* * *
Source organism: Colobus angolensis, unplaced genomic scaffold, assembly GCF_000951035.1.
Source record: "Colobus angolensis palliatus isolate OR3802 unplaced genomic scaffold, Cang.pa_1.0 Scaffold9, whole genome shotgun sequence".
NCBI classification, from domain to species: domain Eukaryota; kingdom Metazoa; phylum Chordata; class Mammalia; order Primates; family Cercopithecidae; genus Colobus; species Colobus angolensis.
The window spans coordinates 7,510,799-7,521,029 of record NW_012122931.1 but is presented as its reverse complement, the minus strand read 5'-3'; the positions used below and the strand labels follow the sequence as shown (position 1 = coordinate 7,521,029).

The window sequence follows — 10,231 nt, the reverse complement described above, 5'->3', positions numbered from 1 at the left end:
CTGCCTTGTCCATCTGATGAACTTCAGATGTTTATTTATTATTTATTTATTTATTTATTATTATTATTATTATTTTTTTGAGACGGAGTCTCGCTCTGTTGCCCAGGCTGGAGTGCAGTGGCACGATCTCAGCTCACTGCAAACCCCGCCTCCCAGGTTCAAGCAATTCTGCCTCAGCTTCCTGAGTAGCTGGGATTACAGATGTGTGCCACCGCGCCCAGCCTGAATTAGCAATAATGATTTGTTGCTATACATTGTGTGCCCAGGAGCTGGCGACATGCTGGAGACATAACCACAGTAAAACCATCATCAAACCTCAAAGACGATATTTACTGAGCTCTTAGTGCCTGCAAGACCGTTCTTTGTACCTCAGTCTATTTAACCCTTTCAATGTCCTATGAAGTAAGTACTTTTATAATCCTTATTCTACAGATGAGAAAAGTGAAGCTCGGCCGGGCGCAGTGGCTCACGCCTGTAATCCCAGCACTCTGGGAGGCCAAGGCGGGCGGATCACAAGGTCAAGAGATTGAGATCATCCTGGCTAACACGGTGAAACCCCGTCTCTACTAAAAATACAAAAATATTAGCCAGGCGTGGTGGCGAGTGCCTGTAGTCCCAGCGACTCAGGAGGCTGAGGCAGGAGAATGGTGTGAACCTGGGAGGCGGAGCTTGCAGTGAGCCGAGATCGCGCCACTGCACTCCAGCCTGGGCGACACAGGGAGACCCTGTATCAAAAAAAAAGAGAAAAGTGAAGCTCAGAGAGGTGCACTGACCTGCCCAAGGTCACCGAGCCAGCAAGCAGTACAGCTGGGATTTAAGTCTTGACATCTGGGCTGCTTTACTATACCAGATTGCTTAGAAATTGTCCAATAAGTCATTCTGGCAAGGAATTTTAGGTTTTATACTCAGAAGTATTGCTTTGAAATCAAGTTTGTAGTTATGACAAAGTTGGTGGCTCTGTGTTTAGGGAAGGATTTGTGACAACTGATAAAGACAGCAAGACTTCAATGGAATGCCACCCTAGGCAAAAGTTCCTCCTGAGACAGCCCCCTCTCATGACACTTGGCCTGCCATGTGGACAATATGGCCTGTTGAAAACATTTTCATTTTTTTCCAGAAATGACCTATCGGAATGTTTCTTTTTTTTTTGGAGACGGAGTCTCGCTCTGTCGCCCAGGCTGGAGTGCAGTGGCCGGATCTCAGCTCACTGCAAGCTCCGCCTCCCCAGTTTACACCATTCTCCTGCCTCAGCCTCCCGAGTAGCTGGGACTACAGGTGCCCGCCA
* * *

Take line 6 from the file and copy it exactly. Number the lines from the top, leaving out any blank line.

CTGCCTTGTCCATCTGATGAACTTCAGATGTTTATTTATTATTTATTTATTTATTTATTATTATTATTATTATTTTTTTGAGACGGAGTCTCGCTCTGTTGCCCAGGCTGGAGTGCAGTGGCACGATCTCAGCTCACTGCAAACCCCGCCTCCCAGGTTCAAGCAATTCTGCCTCAGCTTCCTGAGTAGCTGGGATTACAGATGTGTGCCACCGCGCCCAGCCTGAATTAGCAATAATGATTTGTTGCTATACATTGTGTGCCCAGGAGCTGGCGACATGCTGGAGACATAACCACAGTAAAACCATCATCAAACCTCAAAGACGATATTTACTGAGCTCTTAGTGCCTGCAAGACCGTTCTTTGTACCTCAGTCTATTTAACCCTTTCAATGTCCTATGAAGTAAGTACTTTTATAATCCTTATTCTACAGATGAGAAAAGTGAAGCTCGGCCGGGCGCAGTGGCTCACGCCTGTAATCCCAGCACTCTGGGAGGCCAAGGCGGGCGGATCACAAGGTCAAGAGATTGAGATCATCCTGGCTAACACGGTGAAACCCCGTCTCTACTAAAAATACAAAAATATTAGCCAGGCGTGGTGGCGAGTGCCTGTAGTCCCAGCGACTCAGGAGGCTGAGGCAGGAGAATGGTGTGAACCTGGGAGGCGGAGCTTGCAGTGAGCCGAGATCGCGCCACTGCACTCCAGCCTGGGCGACACAGGGAGACCCTGTATCAAAAAAAAAGAGAAAAGTGAAGCTCAGAGAGGTGCACTGACCTGCCCAAGGTCACCGAGCCAGCAAGCAGTACAGCTGGGATTTAAGTCTTGACATCTGGGCTGCTTTACTATACCAGATTGCTTAGAAATTGTCCAATAAGTCATTCTGGCAAGGAATTTTAGGTTTTATACTCAGAAGTATTGCTTTGAAATCAAGTTTGTAGTTATGACAAAGTTGGTGGCTCTGTGTTTAGGGAAGGATTTGTGACAACTGATAAAGACAGCAAGACTTCAATGGAATGCCACCCTAGGCAAAAGTTCCTCCTGAGACAGCCCCCTCTCATGACACTTGGCCTGCCATGTGGACAATATGGCCTGTTGAAAACATTTTCATTTTTTTCCAGAAATGACCTATCGGAATGTTTCTTTTTTTTTTGGAGACGGAGTCTCGCTCTGTCGCCCAGGCTGGAGTGCAGTGGCCGGATCTCAGCTCACTGCAAGCTCCGCCTCCCCAGTTTACACCATTCTCCTGCCTCAGCCTCCCGAGTAGCTGGGACTACAGGTGCCCGCCA